By working together we can make walking easier. For example, you could start a walking group with neighbors or friends. Employers can identify pedestrian paths near the workplace with maps. Launch a neighborhood clean-up that will lead to a more attractive pedestrian route. Participate in planning processes that support walkability features like sidewalks, crosswalks, lighting and traffic calming features and residential development within walking distance of services, workplaces and transportation.
As we transition into cooler temperatures and shorter days, there’s no better time to step up and commit to walking! A Harvard University study found that 35-minute brisk walks 5 times each week are an effective way to beat the winter time blues. When you walk, you’re boosting your mind and doing something good for your body. You’re saving gas money and reducing pollution when you choose to walk instead of drive. Walking can be a great way to explore your city, meet friends and connect with others, all while staying healthy.
Step It Up – become part of a national movement for yourself, your family and your community!
Public Private Partnerships (PPP) are a hot thing right now. Lots of people are talking about them. When built correctly, they are wonderful tools for creating successful relationships to get work done effectively. PPP occur when a service provided by the government is funded and operated through a cooperative venture between the government and a private sector company(ies). This relationship is usually long-term, and built on the premise of shared risks and reward between the organizations.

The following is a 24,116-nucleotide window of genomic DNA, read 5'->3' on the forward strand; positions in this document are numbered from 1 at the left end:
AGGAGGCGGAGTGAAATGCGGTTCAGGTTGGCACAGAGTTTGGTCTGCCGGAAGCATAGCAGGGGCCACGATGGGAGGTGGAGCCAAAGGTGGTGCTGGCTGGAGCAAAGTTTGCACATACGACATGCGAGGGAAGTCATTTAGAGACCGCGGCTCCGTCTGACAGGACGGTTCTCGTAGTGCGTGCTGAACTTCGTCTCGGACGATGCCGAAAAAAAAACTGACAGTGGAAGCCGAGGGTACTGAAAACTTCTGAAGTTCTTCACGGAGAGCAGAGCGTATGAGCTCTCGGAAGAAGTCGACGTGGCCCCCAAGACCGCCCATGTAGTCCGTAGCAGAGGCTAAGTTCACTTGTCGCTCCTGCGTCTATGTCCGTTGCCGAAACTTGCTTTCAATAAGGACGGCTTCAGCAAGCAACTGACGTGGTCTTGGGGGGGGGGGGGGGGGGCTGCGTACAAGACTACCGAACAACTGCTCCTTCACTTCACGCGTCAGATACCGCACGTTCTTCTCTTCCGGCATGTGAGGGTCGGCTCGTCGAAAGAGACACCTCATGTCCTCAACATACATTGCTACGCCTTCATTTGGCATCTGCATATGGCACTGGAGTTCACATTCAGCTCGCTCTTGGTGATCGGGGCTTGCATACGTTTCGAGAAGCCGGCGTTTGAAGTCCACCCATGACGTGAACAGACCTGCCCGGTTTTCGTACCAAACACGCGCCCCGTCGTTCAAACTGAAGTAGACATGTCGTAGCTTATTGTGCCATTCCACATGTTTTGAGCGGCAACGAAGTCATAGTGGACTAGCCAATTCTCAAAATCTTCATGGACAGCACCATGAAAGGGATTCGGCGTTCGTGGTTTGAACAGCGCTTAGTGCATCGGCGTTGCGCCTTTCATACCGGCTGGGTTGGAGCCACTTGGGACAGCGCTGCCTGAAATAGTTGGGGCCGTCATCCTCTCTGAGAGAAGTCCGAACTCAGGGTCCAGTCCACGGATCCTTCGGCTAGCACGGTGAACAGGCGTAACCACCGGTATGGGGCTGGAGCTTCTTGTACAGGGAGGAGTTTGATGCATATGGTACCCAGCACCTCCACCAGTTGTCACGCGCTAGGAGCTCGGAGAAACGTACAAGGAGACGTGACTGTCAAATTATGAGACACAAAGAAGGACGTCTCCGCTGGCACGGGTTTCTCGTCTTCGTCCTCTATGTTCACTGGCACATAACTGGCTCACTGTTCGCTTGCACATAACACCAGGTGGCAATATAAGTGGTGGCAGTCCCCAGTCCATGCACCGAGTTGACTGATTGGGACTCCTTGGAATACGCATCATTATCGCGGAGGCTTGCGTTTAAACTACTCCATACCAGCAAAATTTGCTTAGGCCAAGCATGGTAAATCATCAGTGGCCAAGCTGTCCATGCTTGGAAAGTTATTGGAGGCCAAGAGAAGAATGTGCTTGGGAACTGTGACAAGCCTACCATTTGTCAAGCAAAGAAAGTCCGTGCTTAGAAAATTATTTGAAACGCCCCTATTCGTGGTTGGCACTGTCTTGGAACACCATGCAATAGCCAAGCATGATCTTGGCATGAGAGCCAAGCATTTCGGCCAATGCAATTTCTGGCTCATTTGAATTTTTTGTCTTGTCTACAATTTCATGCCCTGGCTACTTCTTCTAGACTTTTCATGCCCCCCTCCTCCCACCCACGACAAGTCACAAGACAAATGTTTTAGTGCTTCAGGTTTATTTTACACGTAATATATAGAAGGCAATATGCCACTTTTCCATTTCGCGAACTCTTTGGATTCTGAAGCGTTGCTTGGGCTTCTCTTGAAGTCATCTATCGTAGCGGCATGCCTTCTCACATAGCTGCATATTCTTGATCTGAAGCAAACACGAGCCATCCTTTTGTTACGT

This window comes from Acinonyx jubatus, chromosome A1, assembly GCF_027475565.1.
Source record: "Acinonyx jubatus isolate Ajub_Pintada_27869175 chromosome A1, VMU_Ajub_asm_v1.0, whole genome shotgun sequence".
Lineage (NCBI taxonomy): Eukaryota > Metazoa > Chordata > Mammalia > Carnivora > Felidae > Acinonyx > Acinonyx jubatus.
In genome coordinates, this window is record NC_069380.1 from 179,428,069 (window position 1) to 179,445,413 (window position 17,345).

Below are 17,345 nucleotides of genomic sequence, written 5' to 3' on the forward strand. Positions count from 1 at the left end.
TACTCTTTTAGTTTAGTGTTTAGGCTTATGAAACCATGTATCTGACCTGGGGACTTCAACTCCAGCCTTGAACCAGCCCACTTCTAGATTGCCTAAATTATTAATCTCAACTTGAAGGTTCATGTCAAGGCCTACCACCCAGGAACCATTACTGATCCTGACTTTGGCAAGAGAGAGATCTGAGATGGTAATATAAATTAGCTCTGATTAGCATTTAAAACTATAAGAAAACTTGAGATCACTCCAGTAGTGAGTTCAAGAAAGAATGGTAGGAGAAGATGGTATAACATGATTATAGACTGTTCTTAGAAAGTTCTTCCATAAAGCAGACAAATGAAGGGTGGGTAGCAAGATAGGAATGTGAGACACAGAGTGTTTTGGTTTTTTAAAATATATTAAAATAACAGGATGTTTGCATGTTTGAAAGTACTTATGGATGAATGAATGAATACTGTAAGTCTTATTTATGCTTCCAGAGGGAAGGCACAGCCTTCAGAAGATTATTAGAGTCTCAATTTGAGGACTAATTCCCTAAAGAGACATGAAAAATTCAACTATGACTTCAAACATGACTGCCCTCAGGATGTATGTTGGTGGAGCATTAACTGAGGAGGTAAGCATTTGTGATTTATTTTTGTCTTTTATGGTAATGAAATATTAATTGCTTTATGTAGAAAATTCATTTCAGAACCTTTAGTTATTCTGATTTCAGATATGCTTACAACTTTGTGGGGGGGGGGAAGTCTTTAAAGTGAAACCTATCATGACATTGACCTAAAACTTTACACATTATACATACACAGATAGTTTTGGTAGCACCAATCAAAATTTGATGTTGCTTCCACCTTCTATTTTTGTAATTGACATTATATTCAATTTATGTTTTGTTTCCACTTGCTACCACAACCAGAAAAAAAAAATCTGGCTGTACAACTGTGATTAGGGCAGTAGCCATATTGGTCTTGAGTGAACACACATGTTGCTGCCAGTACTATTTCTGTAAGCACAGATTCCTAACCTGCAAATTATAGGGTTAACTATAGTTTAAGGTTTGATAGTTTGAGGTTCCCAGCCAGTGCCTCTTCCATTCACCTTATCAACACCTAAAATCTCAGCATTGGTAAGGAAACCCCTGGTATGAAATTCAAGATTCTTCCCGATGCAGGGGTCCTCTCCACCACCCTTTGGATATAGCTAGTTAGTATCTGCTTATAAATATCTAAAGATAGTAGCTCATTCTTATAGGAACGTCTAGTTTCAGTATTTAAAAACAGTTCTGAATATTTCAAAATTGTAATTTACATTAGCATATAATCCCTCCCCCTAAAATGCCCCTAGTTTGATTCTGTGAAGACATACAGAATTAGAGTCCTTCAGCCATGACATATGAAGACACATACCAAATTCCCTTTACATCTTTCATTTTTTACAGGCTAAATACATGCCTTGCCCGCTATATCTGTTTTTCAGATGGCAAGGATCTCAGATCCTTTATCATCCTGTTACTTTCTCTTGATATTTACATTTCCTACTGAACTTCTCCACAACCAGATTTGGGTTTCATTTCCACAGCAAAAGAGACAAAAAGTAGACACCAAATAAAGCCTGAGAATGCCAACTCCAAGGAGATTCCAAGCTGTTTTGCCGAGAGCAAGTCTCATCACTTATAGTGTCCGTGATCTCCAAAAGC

From parks and education, to infrastructure and technology, we see PPP in action every day, at every level of government. As financial pressure on government work increases, many agencies are relying on PPP as a way to reduce operating budgets – turning these responsibilities over to, or sharing them with, private companies.
For example, PPP are a common way to fund road and highway infrastructure projects. State and local governments across the nation partner with private sector companies to construct and maintain transportation infrastructure, including toll roads. These projects can take some of the burden off taxpayers, and sometimes benefit the private company financially.
In another example, the City of Seattle recently entered into a PPP to upgrade the city’s IT infrastructure. The private company replaced the municipal broadband with an ultra high-speed fiber network connection to provide the city’s residents and commercial customers with a (way) more reliable internet connection.
Another very successful and productive PPP is found right here in Anchorage. The Anchorage Park Foundation (APF) is a non-profit organization that supports parks and trails projects in partnership with the Municipality of Anchorage Parks & Recreation Department (MOA). For over ten years the APF has worked closely with MOA staff to raise funds and build community support for park and trail project development, coordination and construction.